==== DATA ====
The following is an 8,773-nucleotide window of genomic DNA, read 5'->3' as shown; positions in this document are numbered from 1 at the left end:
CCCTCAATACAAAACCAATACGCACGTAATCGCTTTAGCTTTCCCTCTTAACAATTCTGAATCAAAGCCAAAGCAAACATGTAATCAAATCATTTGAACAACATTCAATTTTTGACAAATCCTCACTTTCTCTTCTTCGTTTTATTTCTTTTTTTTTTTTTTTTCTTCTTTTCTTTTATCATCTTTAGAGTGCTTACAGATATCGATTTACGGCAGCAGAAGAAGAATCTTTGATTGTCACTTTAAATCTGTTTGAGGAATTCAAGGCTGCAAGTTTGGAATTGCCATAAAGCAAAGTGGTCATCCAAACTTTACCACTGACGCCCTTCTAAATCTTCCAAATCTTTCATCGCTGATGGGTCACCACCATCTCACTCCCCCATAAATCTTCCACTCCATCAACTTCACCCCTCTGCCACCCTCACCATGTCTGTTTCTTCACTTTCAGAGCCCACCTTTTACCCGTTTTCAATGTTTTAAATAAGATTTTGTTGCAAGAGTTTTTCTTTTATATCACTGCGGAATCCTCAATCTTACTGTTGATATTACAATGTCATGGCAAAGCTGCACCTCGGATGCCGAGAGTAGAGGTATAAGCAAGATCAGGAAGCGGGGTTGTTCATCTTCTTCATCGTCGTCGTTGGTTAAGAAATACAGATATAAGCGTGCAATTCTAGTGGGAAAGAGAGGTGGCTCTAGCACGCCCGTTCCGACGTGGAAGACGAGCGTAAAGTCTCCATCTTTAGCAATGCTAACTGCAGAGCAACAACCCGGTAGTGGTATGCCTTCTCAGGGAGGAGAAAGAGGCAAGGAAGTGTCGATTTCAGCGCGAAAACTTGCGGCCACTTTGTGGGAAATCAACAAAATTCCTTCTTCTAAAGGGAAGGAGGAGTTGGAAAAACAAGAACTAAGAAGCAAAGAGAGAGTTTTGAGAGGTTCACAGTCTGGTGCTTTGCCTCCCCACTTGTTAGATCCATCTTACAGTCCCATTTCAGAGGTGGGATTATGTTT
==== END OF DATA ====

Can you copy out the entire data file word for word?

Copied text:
The following is an 8,773-nucleotide window of genomic DNA, read 5'->3' as shown; positions in this document are numbered from 1 at the left end:
CCCTCAATACAAAACCAATACGCACGTAATCGCTTTAGCTTTCCCTCTTAACAATTCTGAATCAAAGCCAAAGCAAACATGTAATCAAATCATTTGAACAACATTCAATTTTTGACAAATCCTCACTTTCTCTTCTTCGTTTTATTTCTTTTTTTTTTTTTTTTCTTCTTTTCTTTTATCATCTTTAGAGTGCTTACAGATATCGATTTACGGCAGCAGAAGAAGAATCTTTGATTGTCACTTTAAATCTGTTTGAGGAATTCAAGGCTGCAAGTTTGGAATTGCCATAAAGCAAAGTGGTCATCCAAACTTTACCACTGACGCCCTTCTAAATCTTCCAAATCTTTCATCGCTGATGGGTCACCACCATCTCACTCCCCCATAAATCTTCCACTCCATCAACTTCACCCCTCTGCCACCCTCACCATGTCTGTTTCTTCACTTTCAGAGCCCACCTTTTACCCGTTTTCAATGTTTTAAATAAGATTTTGTTGCAAGAGTTTTTCTTTTATATCACTGCGGAATCCTCAATCTTACTGTTGATATTACAATGTCATGGCAAAGCTGCACCTCGGATGCCGAGAGTAGAGGTATAAGCAAGATCAGGAAGCGGGGTTGTTCATCTTCTTCATCGTCGTCGTTGGTTAAGAAATACAGATATAAGCGTGCAATTCTAGTGGGAAAGAGAGGTGGCTCTAGCACGCCCGTTCCGACGTGGAAGACGAGCGTAAAGTCTCCATCTTTAGCAATGCTAACTGCAGAGCAACAACCCGGTAGTGGTATGCCTTCTCAGGGAGGAGAAAGAGGCAAGGAAGTGTCGATTTCAGCGCGAAAACTTGCGGCCACTTTGTGGGAAATCAACAAAATTCCTTCTTCTAAAGGGAAGGAGGAGTTGGAAAAACAAGAACTAAGAAGCAAAGAGAGAGTTTTGAGAGGTTCACAGTCTGGTGCTTTGCCTCCCCACTTGTTAGATCCATCTTACAGTCCCATTTCAGAGGTGGGATTATGTTT